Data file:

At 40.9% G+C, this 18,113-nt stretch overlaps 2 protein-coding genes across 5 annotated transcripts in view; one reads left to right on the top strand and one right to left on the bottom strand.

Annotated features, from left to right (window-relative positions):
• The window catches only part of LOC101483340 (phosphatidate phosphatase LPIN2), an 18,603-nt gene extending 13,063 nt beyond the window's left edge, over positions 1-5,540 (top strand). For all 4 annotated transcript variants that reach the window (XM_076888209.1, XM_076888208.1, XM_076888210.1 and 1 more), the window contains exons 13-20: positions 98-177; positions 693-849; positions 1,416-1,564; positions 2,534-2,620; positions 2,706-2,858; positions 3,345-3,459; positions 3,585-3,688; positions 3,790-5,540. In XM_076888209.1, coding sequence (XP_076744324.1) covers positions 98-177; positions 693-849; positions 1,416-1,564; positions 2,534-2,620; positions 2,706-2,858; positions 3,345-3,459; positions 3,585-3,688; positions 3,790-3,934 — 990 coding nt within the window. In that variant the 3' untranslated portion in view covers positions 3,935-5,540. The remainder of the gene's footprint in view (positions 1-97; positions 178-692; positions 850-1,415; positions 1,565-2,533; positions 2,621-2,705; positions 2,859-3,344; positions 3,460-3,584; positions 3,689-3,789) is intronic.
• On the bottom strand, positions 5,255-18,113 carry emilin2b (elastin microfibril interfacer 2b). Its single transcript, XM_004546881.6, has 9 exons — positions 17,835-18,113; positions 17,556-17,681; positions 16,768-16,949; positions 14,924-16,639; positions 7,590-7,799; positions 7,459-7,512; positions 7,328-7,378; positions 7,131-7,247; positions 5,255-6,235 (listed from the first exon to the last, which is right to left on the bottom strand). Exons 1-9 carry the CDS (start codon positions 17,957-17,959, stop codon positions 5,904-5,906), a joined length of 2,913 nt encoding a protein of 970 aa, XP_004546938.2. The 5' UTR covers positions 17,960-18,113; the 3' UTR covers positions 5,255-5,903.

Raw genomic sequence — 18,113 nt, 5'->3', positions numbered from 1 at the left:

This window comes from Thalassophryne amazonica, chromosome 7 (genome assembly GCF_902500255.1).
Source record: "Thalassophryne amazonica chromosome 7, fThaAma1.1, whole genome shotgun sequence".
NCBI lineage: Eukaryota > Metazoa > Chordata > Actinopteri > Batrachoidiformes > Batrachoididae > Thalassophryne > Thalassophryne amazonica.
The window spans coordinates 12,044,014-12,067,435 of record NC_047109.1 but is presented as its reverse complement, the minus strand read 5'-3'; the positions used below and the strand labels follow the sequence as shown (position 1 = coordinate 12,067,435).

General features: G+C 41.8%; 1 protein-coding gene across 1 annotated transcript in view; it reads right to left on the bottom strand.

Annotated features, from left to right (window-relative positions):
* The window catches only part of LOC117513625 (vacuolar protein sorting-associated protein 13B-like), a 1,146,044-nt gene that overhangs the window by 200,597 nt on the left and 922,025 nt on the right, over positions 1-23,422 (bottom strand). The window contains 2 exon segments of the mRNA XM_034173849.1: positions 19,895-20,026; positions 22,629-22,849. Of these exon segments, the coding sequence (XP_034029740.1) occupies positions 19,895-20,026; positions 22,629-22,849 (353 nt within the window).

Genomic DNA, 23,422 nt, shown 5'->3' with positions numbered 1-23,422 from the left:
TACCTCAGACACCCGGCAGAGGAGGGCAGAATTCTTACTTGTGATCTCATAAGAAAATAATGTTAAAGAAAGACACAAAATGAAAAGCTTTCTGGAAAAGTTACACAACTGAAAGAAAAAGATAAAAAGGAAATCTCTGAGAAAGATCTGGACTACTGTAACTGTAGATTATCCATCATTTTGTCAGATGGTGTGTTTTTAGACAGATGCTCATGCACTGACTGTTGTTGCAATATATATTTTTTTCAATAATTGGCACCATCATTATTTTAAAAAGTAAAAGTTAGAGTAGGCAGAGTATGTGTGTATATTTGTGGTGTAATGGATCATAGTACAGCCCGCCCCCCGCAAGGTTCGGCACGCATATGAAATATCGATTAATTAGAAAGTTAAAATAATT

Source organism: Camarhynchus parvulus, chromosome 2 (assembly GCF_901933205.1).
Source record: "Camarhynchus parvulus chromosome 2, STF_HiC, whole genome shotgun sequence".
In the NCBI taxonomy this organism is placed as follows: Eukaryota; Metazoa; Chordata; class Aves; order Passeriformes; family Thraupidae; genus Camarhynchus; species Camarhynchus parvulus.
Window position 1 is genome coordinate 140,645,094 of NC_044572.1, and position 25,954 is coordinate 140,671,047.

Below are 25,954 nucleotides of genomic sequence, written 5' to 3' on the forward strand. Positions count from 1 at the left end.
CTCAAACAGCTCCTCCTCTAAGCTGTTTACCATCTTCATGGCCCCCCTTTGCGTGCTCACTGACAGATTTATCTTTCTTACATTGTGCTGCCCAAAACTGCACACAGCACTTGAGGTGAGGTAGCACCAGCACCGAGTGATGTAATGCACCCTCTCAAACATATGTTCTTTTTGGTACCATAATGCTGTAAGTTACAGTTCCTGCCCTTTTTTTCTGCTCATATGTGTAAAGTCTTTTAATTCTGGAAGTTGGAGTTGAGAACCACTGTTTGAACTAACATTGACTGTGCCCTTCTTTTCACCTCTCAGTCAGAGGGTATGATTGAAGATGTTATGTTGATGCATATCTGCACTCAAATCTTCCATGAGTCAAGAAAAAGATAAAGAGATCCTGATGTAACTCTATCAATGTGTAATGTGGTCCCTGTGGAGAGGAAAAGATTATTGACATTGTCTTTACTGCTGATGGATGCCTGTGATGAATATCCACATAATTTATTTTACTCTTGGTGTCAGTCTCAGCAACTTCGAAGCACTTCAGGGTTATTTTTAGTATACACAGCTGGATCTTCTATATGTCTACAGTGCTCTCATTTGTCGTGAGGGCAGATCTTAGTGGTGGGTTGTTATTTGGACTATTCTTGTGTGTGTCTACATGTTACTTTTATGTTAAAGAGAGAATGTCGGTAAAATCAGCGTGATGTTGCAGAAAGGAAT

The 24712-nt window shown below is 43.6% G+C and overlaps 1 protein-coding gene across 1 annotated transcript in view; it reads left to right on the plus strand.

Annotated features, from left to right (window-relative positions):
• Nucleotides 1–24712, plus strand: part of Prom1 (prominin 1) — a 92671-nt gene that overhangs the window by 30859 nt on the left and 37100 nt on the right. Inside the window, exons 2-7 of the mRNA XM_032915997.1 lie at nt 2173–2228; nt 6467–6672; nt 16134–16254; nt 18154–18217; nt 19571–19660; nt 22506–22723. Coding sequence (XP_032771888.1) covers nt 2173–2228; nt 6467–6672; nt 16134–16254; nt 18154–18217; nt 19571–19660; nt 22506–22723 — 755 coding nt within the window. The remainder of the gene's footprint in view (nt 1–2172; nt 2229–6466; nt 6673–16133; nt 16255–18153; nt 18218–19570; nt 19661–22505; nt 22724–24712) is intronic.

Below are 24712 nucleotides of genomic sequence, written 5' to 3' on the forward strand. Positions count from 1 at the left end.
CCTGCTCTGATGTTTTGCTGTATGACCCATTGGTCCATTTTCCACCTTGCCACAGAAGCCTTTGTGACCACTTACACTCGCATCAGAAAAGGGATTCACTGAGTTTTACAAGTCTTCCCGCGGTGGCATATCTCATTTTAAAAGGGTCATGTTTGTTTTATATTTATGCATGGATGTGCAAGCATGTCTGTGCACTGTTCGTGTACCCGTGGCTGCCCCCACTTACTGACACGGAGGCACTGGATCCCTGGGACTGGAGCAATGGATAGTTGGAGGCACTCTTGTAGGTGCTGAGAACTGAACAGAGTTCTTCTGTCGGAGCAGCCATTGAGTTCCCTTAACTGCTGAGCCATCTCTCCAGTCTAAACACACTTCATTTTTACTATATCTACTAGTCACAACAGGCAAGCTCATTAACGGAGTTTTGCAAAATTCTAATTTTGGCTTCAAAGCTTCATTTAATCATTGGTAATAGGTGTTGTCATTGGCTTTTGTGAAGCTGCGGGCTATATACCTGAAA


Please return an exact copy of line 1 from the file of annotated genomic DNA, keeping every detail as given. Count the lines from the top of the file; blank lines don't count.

At 40.9% G+C, this 18,113-nt stretch overlaps 2 protein-coding genes across 5 annotated transcripts in view; one reads left to right on the top strand and one right to left on the bottom strand.